National Travel Survey, first quarter 2018
Residents of Canada made 65.8 million trips in Canada and abroad in the first quarter, spending $19.1 billion. While 85.6% of these trips took place within Canada, Canadians actually spent the majority of their travel dollars on trips abroad (56.9%).
Travel in Canada
Canadian residents made 56.3 million trips to destinations in Canada in the first three months of 2018, 69.5% of which were same-day trips.
Expenditures on domestic travel totalled $8.2 billion. On average, travelling Canadians spent $146 on their trips inside Canada, substantially lower than average spending on their trips to the United States ($863), and less than one-tenth of what they spent when travelling overseas ($1,680).
Food and beverages in restaurants and bars were the largest single expense item (23.1%), followed by accommodation (21.0%) and vehicle operation expenses (14.5%).
Ontario, Canada's most populous province, recorded 23.3 million visits during the quarter, or about two-fifths of all domestic visits, followed by Quebec (12.2 million visits) and Alberta (6.9 million visits).
Visiting friends and relatives was the most common trip purpose, accounting for 44.5% of all domestic trips during the three-month period.
Travel to the United States
Canadian residents made 6.2 million trips to the United States in the first quarter, spending $5.3 billion. Accommodation was the largest single expense item, accounting for 38.3% of total travel expenditures.
Almost half (48.2%) of all trips to the United States made by Canadian residents during the quarter were for pleasure and leisure.
Ontario residents accounted for about half of all the trips to the United States, followed by residents of British Columbia and Quebec.
When it comes to overseas travel by Canadians, the first quarter of the year is traditionally the busiest as many residents head south to escape winter. During the first quarter of 2018, Canadian residents made 3.3 million trips to overseas countries (countries other than the United States).
The most commonly visited countries were the sun destinations of Mexico (793,000 visits), Cuba (409,000 visits) and Dominican Republic (274,000 visits).
Pleasure and leisure were the main trip purpose reported by 7 in 10 Canadians making trips overseas during the quarter.
Spending by Canadians in overseas countries totalled $5.5 billion during the quarter. Accommodation (46.3%), and food and beverages in restaurants and bars (22.6%) accounted for the largest share of Canadians' overseas travel expenditures.
Note to readers
The NTS was developed to fully replace the Travel Survey of Residents of Canada and the Canadian resident component of the International Travel Survey. Please note that NTS data are not comparable with data from these two surveys because the NTS was designed using a different survey methodology.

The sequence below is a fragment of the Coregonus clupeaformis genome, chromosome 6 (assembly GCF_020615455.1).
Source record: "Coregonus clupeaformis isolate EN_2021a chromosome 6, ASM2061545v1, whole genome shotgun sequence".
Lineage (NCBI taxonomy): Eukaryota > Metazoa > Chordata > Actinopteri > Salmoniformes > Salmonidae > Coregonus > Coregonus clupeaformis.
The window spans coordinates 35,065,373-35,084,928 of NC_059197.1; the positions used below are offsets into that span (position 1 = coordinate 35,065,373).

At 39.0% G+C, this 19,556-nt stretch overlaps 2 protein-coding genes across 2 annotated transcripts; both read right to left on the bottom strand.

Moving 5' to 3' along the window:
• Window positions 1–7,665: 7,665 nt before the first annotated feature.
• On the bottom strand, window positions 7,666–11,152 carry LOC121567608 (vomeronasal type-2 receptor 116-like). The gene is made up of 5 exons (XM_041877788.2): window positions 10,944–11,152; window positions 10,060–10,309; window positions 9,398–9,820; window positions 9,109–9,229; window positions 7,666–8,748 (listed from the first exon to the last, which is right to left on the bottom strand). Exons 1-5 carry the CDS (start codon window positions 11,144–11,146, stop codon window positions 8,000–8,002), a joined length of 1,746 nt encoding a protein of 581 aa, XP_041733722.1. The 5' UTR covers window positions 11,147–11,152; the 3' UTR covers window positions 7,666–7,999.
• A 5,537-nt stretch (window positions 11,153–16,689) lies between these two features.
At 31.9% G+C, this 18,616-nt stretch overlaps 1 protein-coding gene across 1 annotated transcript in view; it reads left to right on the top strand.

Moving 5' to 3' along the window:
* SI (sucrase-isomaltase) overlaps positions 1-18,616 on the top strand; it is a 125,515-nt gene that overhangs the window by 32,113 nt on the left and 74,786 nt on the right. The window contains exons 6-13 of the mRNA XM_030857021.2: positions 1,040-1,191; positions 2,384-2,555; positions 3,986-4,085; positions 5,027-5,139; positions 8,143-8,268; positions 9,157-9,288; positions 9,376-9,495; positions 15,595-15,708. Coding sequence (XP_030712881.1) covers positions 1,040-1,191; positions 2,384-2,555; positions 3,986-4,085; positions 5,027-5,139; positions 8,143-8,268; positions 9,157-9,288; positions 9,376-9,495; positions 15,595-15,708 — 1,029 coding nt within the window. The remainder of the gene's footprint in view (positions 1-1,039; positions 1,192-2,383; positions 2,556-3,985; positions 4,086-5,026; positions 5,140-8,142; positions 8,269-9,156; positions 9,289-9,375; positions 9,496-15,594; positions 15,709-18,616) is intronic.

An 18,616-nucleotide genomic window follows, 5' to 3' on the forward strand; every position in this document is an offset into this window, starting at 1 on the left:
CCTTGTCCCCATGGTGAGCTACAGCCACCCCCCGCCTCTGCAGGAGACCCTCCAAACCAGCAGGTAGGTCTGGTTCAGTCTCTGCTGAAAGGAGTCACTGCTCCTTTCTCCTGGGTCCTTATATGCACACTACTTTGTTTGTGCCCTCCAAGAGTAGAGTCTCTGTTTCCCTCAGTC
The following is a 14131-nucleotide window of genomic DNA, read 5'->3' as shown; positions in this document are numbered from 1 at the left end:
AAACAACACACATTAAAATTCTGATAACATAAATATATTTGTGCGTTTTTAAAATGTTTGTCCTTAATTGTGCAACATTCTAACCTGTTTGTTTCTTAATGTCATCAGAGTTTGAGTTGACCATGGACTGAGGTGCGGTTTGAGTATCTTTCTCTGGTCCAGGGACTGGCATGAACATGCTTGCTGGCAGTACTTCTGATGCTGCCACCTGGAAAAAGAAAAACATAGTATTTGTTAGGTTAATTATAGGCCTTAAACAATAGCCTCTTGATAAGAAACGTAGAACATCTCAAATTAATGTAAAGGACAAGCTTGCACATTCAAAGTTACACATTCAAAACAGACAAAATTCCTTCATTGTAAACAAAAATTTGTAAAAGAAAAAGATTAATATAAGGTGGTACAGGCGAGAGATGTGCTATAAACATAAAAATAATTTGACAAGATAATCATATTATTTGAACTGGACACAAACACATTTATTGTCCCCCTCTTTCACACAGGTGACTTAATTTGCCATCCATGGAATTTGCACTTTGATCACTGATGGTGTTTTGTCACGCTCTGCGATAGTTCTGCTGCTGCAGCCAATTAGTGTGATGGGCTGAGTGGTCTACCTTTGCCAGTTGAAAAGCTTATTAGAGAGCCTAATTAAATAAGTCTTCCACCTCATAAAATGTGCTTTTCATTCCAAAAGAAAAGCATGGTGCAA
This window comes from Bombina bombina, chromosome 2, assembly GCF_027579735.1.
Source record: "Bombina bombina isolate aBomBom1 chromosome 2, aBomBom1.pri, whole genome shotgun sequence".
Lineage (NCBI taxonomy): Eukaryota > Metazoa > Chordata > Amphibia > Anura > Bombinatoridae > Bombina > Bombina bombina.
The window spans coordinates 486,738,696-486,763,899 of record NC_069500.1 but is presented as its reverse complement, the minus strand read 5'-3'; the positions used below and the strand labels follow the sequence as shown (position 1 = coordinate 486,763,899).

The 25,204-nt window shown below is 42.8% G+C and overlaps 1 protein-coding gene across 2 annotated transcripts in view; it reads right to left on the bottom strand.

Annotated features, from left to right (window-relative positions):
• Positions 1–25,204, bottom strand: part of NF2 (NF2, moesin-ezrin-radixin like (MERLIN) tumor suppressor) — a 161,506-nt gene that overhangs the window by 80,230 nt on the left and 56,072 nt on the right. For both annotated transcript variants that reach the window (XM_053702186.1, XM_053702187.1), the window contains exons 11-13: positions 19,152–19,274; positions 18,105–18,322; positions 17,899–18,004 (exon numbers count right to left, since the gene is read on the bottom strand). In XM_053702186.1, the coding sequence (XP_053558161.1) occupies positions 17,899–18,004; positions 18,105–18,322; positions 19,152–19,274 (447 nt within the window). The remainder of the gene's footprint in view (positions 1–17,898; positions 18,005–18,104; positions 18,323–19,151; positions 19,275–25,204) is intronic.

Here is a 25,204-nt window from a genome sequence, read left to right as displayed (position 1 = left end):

The target population is the civilian, non-institutionalized population 18 years of age or older in Canada's provinces. Excluded from the survey's coverage are persons living on Indian reserves and persons living in the territories. Also excluded are out-of-scope trips such as routine trips and trips taken by commuters and diplomatic or military personnel.
Domestic trips are made by travellers residing in Canada who have travelled inside Canada for a period of less than 12 months and who are returning to their place of residency.
Same-day trip or visit is considered a same-day trip and has to be 40 km or more (one way) in which the traveller left and returned home on the same day.
Trips abroad are made by travellers residing in Canada who have travelled outside of Canada for a period of less than 12 months and who are returning to Canada. Foreign citizens who are residing in Canada and travel abroad are included as Canadian resident travellers.
A trip abroad for a person residing in Canada starts when a person crosses the border to exit Canada and ends when they first re-enters Canada.
Trips and visits. A trip can consist of one or more visits. A Canadian traveller on a trip abroad may cross into several countries or states before being recorded as having re-entered Canada. Each of these crossings represents a visit. Similarly, a Canadian resident travelling in Canada may stay in several locations during their trip. Each stay at a Canadian location (for example, a province) within a given trip represents a visit.
Data from the National Travel Survey for the first quarter of 2018 are now available. Data tables including statistical profiles of Canadian travellers are available upon request.
For more information, or to enquire about the concepts, methods or data quality of this release, contact us (toll-free 1-800-263-1136; 514-283-8300; STATCAN.infostats-infostats.STATCAN@canada.ca) or Media Relations (613-951-4636; STATCAN.mediahotline-ligneinfomedias.STATCAN@canada.ca).
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